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  • Camruinn Morgan-Rumsey

The Food City ValueCard Mystery — Part One

I just recently I managed to nab myself quite the hot commodity. The most prestigious of plastics. The Cadillac of grocery reward cards, you might say; I managed to get a Food City ValueCard. But it came at a price. Not a monetary one, no. Rather, my Food City ValueCard came, free with no extra charge, my own personal albatross. It hangs heavy on my neck, ever urging me to liberate myself from its incessant weight.

“What price did you pay for your Food City ValueCard” I hear each and every one of you say. I paid the price of responsibility. You see, upon my acquisition of my ValueCard, I discovered a line of corruption that goes all the way to the top of the Food City Empire.


First though, let’s start from the beginning. For those of you who don’t know, I am lucky enough to live minutes away from a Food City (please do not use this information to compromise my OPSEC; I have two very tall roommates who will defend my person). This means I often shop at said Food City. For this reason, just a few months ago I found myself needing the prestigious Food City ValueCard.

No problem, right? I'll head on over and ask for one at checkout. Right? Wrong. You see, when I tried this plan of attack, I was given some bad news.

“We don’t have any,” said the kind girl checking me out. A shame, but no problem. I would get one next time I was in a Food City.

Flash forward a few weeks, and I’m getting a few things not at my usual Food City, but one across town.

“Can I get a card?”

“We don’t have any.”

Hm. How very strange. Still, not a huge problem. There must be a shortage. I’ll grab one NEXT time I go shopping.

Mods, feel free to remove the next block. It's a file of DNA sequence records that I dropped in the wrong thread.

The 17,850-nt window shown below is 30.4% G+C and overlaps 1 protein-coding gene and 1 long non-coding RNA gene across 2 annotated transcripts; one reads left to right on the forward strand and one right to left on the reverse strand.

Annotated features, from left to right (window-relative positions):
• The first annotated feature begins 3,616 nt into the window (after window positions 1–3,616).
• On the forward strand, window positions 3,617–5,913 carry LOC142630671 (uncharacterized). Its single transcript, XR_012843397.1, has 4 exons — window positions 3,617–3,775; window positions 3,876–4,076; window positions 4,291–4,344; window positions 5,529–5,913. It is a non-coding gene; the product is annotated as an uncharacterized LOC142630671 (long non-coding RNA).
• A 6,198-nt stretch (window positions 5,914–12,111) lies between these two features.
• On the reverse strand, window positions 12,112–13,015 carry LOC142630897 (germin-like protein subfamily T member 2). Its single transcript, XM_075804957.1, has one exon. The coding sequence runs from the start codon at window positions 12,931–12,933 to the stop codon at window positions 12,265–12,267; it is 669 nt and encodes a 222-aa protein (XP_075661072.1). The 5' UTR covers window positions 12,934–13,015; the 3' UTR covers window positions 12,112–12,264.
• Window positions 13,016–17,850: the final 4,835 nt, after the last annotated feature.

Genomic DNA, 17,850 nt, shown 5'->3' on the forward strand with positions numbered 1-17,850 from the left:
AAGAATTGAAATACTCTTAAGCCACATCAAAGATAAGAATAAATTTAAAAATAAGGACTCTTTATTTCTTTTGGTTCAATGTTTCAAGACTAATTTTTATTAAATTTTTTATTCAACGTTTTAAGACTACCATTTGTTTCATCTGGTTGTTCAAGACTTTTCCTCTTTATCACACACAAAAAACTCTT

Flash forward yet again to just a few days ago. My roommate and I make our way to a third Food City. It is very late. We desperately need a sweet treat. We land on cookie dough. It’s an excellent choice. We make our way to check out.

“Can we grab a Food City card?”

“Sorry, we’re all out.”

I couldn’t handle myself. My razor-sharp journalistic instincts kicked in; something fishy was happening here. I confront the cashier, an older woman.

“Are you really out, or is it just hard to do?” I ask, thinking that $8 an hour is too little to motivate this poor woman to scan in a card for us.

To my surprise, she sighs and wordlessly makes her way to some back office, returning with what is now my treasured Food City ValueCard. She tells me that some unnamed “They” instruct her to tell customers that she’s fresh out of cards every time anyone asks.

Why? She gives no reason.

As an investigative journalist and, more importantly, a content creator for such a high-profile website, I feel it is my responsibility to get to the bottom of this mystery. What is Food City hiding from the public, aside from ValueCards? Why do Food City higher-ups demand employees lie to customers? Will I one day be able to sell my card for millions on eBay?

These are the questions I will be answering in upcoming posts. Stay tuned for updates.

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